In this manner, since a write request has already come when the busy signal bBUSY is reset, any previous read requests are disregarded. However, since data to be read here is the data which is to be rewritten by the next write operation, it is useless to output the data. Accordingly, these useless read operations are not performed in this case, either.

While unnecessary read requests are disregarded in this embodiment, it is also conceivable that such an ordinary waiting control as stacking all of the received requests is adopted. The ordinary waiting control may seem to be a safe control in the sense that all the operations having been forced to wait are certainly performed, but, since all of the operations are sequentially performed, correct operations may fail to be performed in pseudo SRAM. For example, in the operation in the latter half illustrated in FIG. 9, if a read operation is performed without disregard of the read request received first, the write enable signal /WE rises up before a write operation is started, and this causes the correct write operation not to be performed. In order to realize the correct write operation, it is necessary to perform considerably complicated control.

Although there are a variety of combinations and timing relationships of input signals for starting the operations of asynchronous SRAMs, the input signals are classified into three kinds of access request signals ARR, ARW, and ARA by the access request signal generating circuit 20 illustrated in FIG. 3, and are further combined into one kind of access wait signal bECP by the access wait circuit 21 illustrated in FIG. 5. Since these circuits are simple and small in size, and both reading and writing are processed by the common access wait signal bECP, the control after the access wait signal bECP, and the circuits thereof also become simple and small in sizes. Complicated stack circuits used for usual waiting control are not used, either.

Next, FIG. 10 illustrates the operation in a case when the write signal pulse width tWP gets even longer in the first half operation of FIG. 9. Since a write operation is not finished as long as the external write enable signal /WE is not reset to H level, the busy signal bBUSY is maintained at L level while the internal write enable signal bWEI is at L level. FIG. 11 illustrates an example of a circuit for this case.

Referring to FIG. 11, a busy control circuit 40 contains inverters 401-403, and NAND circuits 404 and 405, and is disposed in the array control circuit 12. A busy signal bBUSY0 indicates L level meaning the active state during the time from the start of the internal cycle to the elapse of the shortest internal cycle time, and indicates H level meaning the inactive state, before the start of the internal cycle and after the elapse of the shortest internal cycle time from the start of the internal cycle. However, by incorporating the internal write enable signal bWEI into the internal cycle control without separately generating such a busy signal bBUSY0, in the array control circuit 12, it is also possible to make the busy signal bBUSY to stay at L level in a natural way while the internal write enable signal bWEI stays at L level.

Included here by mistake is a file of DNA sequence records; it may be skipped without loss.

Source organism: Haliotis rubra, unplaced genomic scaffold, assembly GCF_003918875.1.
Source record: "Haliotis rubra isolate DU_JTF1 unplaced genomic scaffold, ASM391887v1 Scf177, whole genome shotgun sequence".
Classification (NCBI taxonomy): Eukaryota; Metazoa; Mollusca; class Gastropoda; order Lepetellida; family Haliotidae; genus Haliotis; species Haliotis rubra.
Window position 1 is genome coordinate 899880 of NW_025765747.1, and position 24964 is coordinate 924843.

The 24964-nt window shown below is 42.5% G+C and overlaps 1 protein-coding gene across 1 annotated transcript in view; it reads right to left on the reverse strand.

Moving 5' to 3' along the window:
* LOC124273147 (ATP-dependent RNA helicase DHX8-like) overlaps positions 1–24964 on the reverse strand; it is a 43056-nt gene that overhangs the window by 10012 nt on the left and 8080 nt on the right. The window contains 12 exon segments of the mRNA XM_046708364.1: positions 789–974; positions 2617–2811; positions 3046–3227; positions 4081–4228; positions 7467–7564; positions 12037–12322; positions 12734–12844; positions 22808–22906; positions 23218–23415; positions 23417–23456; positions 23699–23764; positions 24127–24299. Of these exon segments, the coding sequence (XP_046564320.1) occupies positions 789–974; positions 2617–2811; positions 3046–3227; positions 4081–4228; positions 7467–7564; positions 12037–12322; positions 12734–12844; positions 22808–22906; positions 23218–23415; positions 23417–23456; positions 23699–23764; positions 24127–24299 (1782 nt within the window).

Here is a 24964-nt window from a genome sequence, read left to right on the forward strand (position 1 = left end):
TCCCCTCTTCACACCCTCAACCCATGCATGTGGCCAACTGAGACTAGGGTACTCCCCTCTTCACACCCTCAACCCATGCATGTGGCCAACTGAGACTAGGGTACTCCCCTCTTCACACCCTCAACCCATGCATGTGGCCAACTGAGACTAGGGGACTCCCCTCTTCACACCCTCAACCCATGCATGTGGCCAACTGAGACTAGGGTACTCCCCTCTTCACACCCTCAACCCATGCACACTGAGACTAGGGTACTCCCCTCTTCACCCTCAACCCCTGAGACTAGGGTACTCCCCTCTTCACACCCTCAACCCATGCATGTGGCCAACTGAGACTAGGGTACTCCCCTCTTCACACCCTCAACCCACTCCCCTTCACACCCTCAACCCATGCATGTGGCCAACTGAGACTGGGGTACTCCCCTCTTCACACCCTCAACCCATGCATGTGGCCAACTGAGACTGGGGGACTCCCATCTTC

When the input of write data is delayed in this manner, a write operation is forced to wait by the internal enable signal bWEI, and this causes the write cycle to be extended, resulting in the elongation of the internal cycle time. According to the present invention, it is possible to respond, in a natural way, to the long write cycle allowed in the specifications of asynchronous SRAMs without using a separate system of circuits for write cycles as described in the Japanese Unexamined Patent Publication No. 2003-308692 discussed herein above. It is the same in asynchronous SRAMs that the write cycle (both the external and internal cycles) gets longer when input data is delayed.

As described herein above, since an access (read or write) operation of the memory cell array 11 is performed in accordance with the level of the internal write enable signal bWE at the time the access enable signal bAE becomes L level, the last access request of the access requests that have come within the time the access wait signal bECP stays at L level becomes effective, and the requests that have come prior to the time thereof are disregarded as a result. Since the disregarded access requests do not contribute to the final state, any useless internal operations are not performed. This causes an idle time of the memory cell array 11 to get longer, and enables using the idle time for refreshing or other necessary operations. As a result, the accessibility to the memory cell array 11 increases and power consumption is reduced.

However, only read operations are disregarded and the write operations are certainly performed. This is on the basis of the specifications of asynchronous SRAMs. In asynchronous SRAMs, specifications require to set the write signal pulse width tWP to be relatively long so as to reliably perform intended writing of data and to prevent unintended writing of data from arising. For that reason, the minimum value of the write signal pulse width tWP is sufficiently longer than that of the internal cycle time of usual pseudo SRAMs. As a result, even if the memory cell array 11 starts a read or refresh operation before the write enable signal /WE falls, the operation is finished before the write enable signal /WE rises, and the next operation is started.